About This Chapter
Classification of Living Organisms - Chapter Summary
In this chapter you will learn about the classification systems that biologists use to make sense out of the vast array of living things surrounding us. The lessons will teach you about Carolus Linnaeus, the system of nomenclature and taxonomy that he developed, and will show you how it all fits together. You will explore the tree of life, see how species are related to each other through evolutionary pathways, and learn how phylogenetic trees and cladograms are used. Upon successful completion of the chapter, you should be able to:
- Understand how living things are classified and named
- Describe Carolus Linnaeus's achievements in taxonomy and biology
- Identify the domains of the Tree of Life
- Explain how scientists use cladograms and phylogenetic trees
- Define and create diagrams of evolutionary relationships
The short duration of these lessons allows you to fit them easily into your busy schedule, while the readily-accessible online platform allows you to study at your convenience and at your own pace. Each lesson is accompanied by a short quiz that enables you to reinforce and check what you've learned, while the chapter test gives you a way to gauge your overall mastery of the material.
1. Taxonomy: Classification and Naming of Living Things
The name you give to a living thing may be completely different than the name someone else uses. In science, we use a common naming system for all living things to avoid confusion. This lesson will explore the basics of our classification system.
2. Carolus Linnaeus: Classification, Taxonomy & Contributions to Biology
There are millions of species on Earth. How can we name and organize all of them without getting confused? We use a system developed in the 1700s by Carolus Linnaeus. Learn more about him and his contributions in this lesson.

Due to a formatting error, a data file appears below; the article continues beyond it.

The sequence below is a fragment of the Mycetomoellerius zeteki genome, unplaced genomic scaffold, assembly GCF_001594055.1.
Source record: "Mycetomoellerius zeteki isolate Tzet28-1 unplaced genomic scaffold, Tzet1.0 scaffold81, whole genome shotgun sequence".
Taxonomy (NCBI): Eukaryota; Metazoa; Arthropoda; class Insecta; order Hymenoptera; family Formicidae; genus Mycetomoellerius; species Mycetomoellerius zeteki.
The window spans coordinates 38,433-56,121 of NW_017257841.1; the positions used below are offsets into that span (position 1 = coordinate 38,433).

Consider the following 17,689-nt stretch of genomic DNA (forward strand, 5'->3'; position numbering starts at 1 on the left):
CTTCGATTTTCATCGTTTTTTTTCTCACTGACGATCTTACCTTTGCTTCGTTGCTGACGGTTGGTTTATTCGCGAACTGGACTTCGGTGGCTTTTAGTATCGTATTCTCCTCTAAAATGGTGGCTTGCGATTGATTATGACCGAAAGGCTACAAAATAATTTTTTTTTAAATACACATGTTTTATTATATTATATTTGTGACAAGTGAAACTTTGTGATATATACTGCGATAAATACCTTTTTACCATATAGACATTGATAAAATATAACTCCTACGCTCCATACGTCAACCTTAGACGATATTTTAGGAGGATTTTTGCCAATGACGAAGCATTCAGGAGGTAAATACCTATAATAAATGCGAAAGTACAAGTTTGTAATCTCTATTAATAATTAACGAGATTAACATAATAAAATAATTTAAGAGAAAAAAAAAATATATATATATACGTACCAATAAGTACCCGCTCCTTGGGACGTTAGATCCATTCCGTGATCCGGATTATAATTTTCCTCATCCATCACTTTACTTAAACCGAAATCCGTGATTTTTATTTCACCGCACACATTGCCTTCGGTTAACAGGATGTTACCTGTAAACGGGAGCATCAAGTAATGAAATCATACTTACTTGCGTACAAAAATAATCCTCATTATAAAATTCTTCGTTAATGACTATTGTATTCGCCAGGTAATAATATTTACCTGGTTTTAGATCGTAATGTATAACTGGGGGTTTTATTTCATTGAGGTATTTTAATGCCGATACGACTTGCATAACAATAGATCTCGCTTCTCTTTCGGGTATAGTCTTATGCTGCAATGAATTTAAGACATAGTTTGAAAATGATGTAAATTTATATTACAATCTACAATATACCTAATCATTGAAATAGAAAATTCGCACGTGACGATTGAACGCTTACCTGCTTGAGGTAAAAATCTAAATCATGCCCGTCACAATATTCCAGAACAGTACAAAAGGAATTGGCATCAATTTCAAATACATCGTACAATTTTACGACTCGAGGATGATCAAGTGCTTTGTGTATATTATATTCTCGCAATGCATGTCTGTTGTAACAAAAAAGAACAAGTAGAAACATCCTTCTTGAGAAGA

3. Tree of Life Domains: Bacteria, Archaea & Eukarya
In this lesson we will consider how all the organisms on Earth are related to one another and the favored hypothesis for how all these organisms fit into three broad categories called domains.
4. Cladograms and Phylogenetic Trees: Evolution Classifications
Family trees help show how people are related to each other. Similarly, scientists use cladograms and phylogenetic trees to study the relationships between organisms.
5. Evolutionary Relationships: Definition & Diagram
Just like you can build a family tree to show the relationships of your ancestors and their descendants, scientists can build trees to show the evolutionary relationships of species. In this lesson, learn how to interpret these evolutionary trees.
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Other chapters within the GCSE Biology: Practice & Study Guide course
- The Process of Scientific Thinking
- Steps of the Scientific Method
- Analyzing & Evaluating Scientific Data
- Mathematics in Science
- Scientific Vocabulary & Measurement
- Cell Structure & Differentiation
- Understanding Cell Division
- Understanding Cell Transportation
- Basic Components of Living Things
- Structure & Function of the Digestive System
- The Human Circulatory System
- Non-Communicable Diseases Overview
- Communicable Disease Overview
- Disease Defense, Prevention & Treatment
- Plant Tissues & Organs
- Plant Disease & Defenses
- Homeostasis & the Human Body
- Human Nervous System Overview
- Hormones in the Endocrine & Urinary Systems
- Hormones & Reproduction
- Plant Hormones
- Sexual & Asexual Reproduction
- DNA Structure & Genomes
- Genetic Inheritance
- Genetics Disorders
- Genetic Variation & Evolution
- Genetic Engineering & Cloning
- Theories of Biology
- Evidence Supporting Evolution
- Ecology & Biodiversity
- Trophic Levels & Biomass Energy
- Nutrient Cycles in an Ecosystem
- Human Impacts on Biodiversity & Ecosystems
- Food Production & Sustainability
- GCSE Biology Flashcards